The new role of lawyers in the fashion industry

Italia Oggi published a supplement dedicated to the impact of new technologies on the fashion world and, in particular, on the role that lawyers have right now in protecting the interests of bands.

The acceleration of digitization has supported the exponential growth of e-commerce platforms in all merchandise categories. These have turned from virtual storefronts to online shopping malls, which offer, in addition to purchasing products, interactive experiences. This process reflected on physical stores, which have to respond to the changing expectations of shoppers, who, to prefer physical shops, must recognize an added value that can compete with the convenience offered by e-stores. Added to this is the emergence of the role of influencers, who have reworked how products are promoted and disseminated, requiring ad hoc legislation to regulate their activities.

Against this backdrop, brands must respond to the ever-increasing risk of counterfeiting and loss of control over the sales of their products, which undermines the guarantee of quality merchandise, experience and service. The problem is exponential for luxury fashion houses, which are losing the exclusivity that has always characterized and sustained them. As the market changes, challenging traditional sales channels, new outlets are being sought precisely through technology. Thus, fashion shows and Collections are pouring into the metaverse, obeying the logic of gamification of products and services and creating items designed exclusively for avatars. But not only that, those who have taken up the challenge positively have been able to reinvent their physical spaces by integrating artificial intelligence, the Internet of Things, and augmented reality into the offline retail experience. A new standard of experiential marketing has been set, making pop-up stores its workhorse. These give the shoppers an exciting and meaningful experience that them would not be able to find anywhere else, allowing them to connect with the brands’ values and philosophy.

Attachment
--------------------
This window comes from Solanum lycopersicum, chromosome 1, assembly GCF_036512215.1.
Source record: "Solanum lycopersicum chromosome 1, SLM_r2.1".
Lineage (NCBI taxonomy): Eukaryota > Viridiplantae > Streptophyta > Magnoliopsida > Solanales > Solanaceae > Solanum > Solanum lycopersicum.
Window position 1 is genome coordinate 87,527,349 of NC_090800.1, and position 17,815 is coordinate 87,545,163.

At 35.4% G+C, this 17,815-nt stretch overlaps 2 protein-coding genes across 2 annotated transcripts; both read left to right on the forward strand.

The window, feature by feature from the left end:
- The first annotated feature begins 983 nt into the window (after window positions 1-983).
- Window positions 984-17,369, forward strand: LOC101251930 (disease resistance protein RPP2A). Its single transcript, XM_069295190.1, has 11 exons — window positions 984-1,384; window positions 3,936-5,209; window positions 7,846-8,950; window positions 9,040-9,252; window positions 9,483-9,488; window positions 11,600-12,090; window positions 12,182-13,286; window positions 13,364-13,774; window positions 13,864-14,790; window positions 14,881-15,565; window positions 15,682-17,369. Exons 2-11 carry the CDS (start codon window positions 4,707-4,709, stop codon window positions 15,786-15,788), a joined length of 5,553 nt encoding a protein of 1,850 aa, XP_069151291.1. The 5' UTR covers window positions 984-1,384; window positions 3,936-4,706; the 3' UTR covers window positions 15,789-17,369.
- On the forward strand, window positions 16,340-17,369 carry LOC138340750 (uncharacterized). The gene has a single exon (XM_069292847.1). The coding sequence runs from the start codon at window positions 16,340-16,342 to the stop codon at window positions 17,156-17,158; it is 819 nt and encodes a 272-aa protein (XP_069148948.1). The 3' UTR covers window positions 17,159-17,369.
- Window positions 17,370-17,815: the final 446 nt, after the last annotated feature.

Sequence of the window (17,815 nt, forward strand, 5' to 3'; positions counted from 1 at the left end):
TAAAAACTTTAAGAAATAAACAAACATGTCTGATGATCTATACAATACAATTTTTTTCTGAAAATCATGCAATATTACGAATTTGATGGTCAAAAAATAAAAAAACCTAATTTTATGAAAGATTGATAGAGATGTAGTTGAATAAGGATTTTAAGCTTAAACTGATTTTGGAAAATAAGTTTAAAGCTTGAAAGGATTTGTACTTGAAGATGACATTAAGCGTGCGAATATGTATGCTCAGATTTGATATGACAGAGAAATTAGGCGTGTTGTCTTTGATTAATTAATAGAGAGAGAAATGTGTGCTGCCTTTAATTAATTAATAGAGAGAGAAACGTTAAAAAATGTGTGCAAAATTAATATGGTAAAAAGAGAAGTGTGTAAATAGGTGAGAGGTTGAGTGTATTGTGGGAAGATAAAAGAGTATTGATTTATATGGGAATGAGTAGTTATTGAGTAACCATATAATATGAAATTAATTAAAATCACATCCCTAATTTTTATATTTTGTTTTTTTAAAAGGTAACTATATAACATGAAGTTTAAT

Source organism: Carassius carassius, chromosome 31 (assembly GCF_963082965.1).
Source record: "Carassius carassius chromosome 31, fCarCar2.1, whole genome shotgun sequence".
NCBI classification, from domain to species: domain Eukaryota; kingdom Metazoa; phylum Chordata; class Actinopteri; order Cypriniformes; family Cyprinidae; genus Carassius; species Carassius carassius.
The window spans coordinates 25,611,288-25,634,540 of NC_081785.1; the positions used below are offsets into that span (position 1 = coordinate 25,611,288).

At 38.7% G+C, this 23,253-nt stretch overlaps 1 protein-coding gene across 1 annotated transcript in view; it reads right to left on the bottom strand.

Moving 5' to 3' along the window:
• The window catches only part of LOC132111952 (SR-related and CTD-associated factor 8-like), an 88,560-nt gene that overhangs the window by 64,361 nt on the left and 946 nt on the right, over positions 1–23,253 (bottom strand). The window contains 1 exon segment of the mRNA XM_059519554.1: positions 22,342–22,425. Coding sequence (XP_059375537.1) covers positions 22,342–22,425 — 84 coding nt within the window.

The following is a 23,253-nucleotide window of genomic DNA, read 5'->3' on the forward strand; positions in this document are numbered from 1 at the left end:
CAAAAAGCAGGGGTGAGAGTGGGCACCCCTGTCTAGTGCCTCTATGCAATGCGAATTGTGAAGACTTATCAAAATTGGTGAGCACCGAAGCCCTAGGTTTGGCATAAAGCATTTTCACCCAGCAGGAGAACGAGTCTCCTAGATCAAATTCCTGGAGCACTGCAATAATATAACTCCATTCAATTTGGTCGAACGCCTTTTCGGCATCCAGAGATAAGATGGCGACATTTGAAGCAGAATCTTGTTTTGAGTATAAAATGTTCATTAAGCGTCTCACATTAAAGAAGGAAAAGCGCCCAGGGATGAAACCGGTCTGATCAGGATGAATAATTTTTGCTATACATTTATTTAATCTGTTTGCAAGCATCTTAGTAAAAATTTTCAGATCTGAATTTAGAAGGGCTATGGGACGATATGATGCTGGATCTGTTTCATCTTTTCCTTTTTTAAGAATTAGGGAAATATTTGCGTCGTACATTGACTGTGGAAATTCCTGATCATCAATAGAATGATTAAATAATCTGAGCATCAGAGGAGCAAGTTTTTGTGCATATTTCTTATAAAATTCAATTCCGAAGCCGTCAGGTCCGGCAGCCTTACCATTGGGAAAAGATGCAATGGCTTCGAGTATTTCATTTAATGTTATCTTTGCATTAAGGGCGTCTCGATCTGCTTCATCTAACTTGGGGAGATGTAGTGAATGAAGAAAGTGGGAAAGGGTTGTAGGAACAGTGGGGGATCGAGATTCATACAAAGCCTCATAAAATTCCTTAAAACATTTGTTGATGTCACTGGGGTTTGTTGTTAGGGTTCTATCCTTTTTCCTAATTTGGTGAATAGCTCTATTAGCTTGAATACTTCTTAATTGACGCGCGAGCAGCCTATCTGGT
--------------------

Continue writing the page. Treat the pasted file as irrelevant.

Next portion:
It is apparent how all this multiplies the critical issues from the legal point of view much faster than any intervention that attempts to regulate regulatory gaps. This is evidenced by the appearance of new contracts and regulations, such as, among others, Vber (Vertical Block Exemption Regulation), which governs agreements between brands and distributors, the use of Nft to guarantee the authenticity of garments in the metaverse, and Erc-721R, the smart contract that requires funds related to transactions to be paid in escrow and tied up for a certain period to allow buyers a cooling-off period that guarantees the possibility of returning items. The EU is also beginning to take action against online counterfeiting; in fact, the Digital Markets Act (DMA) and the Digital Services Act (Dsa) are expected to take effect in 2023.

Lawyers are now required to take a multidisciplinary view, combining legal expertise with marketing needs. They must not only protect brand rights, but they have to devise strategies and solutions to support their growth in the marketplace. “There has been a rethinking of sales channels – with online shopping largely replacing traditional retail sales – and is increasingly demanded from legal experts the search for product protections on an international scale. From all these important challenges is increasing involvement in the fashion industry of the figure of the lawyer,” commented Paola Finetto, Andersen partner and expert in corporate compliance, data protection, and cyber security.